The Gleaming Montrose Morris Chateau on Prospect Park West

Photo by Susan De Vries

Editor’s note: This story is an update of one that ran in 2011. Read the original here.

The first time I saw this house, I admit, I gawped at it like a tourist at the Vatican. It is some house.

Much has been written about 49 (and 50) Prospect Park West, good and bad, but the sheer mass of the place is impressive. It’s actually two houses. The right side, where all of the really impressive stuff is located, belonged to financier Henry Hulbert. The smaller side on the left was the home of his daughter, Susie, and her husband, Joseph Sutphin, a partner in H. C. Hulbert & Co.

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The house circa 1930s. Both images via Brooklyn Public Library, Brooklyn Collection

The whole structure, now the Poly Prep Lower School, was architect Montrose Morris‘ largest private house to date. It was commissioned when he was at the height of his Romanesque Revival period and busting out as one of only several go-to Brooklyn architects of the uber rich. While this house was going up in 1889, he was also building the Alhambra Apartments in Bed Stuy as well as the row houses on his home block on Hancock Street.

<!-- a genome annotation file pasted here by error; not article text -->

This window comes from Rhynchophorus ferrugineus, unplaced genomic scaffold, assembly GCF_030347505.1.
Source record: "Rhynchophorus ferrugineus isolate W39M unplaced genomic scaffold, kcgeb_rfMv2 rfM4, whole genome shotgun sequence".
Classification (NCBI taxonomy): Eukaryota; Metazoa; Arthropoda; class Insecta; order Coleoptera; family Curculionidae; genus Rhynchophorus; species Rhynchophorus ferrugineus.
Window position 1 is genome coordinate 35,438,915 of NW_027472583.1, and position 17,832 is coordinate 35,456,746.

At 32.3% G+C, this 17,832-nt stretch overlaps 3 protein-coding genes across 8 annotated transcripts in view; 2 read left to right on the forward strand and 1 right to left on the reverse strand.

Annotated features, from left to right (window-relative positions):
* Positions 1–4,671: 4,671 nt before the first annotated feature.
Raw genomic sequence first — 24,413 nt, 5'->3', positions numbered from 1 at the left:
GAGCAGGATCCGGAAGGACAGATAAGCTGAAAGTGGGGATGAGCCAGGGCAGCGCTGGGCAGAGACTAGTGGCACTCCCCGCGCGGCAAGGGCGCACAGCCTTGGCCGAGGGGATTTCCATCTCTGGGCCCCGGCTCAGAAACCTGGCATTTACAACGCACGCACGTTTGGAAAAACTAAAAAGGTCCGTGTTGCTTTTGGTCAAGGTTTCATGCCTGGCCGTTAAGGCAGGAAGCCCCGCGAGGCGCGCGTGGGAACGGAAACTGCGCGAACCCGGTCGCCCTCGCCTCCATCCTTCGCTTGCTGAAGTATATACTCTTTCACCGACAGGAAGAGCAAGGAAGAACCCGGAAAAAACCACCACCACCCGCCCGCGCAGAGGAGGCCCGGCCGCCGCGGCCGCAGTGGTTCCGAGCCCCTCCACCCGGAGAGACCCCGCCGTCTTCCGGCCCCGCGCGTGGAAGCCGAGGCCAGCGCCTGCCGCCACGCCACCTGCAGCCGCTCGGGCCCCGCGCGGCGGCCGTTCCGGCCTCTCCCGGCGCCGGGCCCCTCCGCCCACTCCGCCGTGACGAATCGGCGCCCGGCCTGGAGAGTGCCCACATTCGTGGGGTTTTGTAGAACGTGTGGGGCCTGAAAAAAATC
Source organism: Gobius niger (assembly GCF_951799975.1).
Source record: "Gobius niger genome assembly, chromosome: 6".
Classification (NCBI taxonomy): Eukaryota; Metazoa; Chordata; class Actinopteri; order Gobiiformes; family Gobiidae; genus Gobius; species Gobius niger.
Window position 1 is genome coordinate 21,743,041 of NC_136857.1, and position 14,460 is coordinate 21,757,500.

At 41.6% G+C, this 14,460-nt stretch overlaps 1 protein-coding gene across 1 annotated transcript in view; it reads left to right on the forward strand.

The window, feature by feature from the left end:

The house was almost alone here on Prospect Park West, which was called 9th Avenue back then, and it must have looked like a gleaming chateau on the edge of the park. Almost all Romanesque Revival buildings are built in dark brick and brownstone, such as the fabulous C. P. H. Gilbert house for Thomas Adams Jr. at 119 8th Avenue, this house’s only real stylistic rival in the Slope. Morris chose limestone for the Hulbert House facade, predating the White Cities trend by several years.

The result is that the details and the texture stand out here, even more than they would in brown: The rough cut ashlar blocks of stone contrast with the delicate Byzantine leaf carving, the round and faceted turrets, the bold archways, and the massing of chimneys.

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Also present are classic Montrose Morris details: the columned loggias, the liberal use of stained glass and wrought iron, and a love of carved detail. Note the dragons curled above the dormers and in the corners, and the writhing foliage around the face of the Green Men on the front facade.

Inside, the house was furnished with all of the appropriately impressive wood details, grand parlors, fireplaces and state of the art bathrooms, as well as a billiard room with an upper story gallery. When the various schools that have been in this house for years took over, much of the interior detail was lost, but what is still here is still very impressive.

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This house was a huge success for Morris, who would go on to design several other large Romanesque Revival mansions in Park Slope for other millionaires, but this is the only one in that particular style that survives. Some of his later works, in a more Classical Renaissance Revival mode, are also found in the neighborhood, most also on Prospect Park West.

A modern addition was added to the school in 2005, designed by Platt Byard Dovell White. As the AIA Guide says, it has a lot of respect for the building it is attached to.

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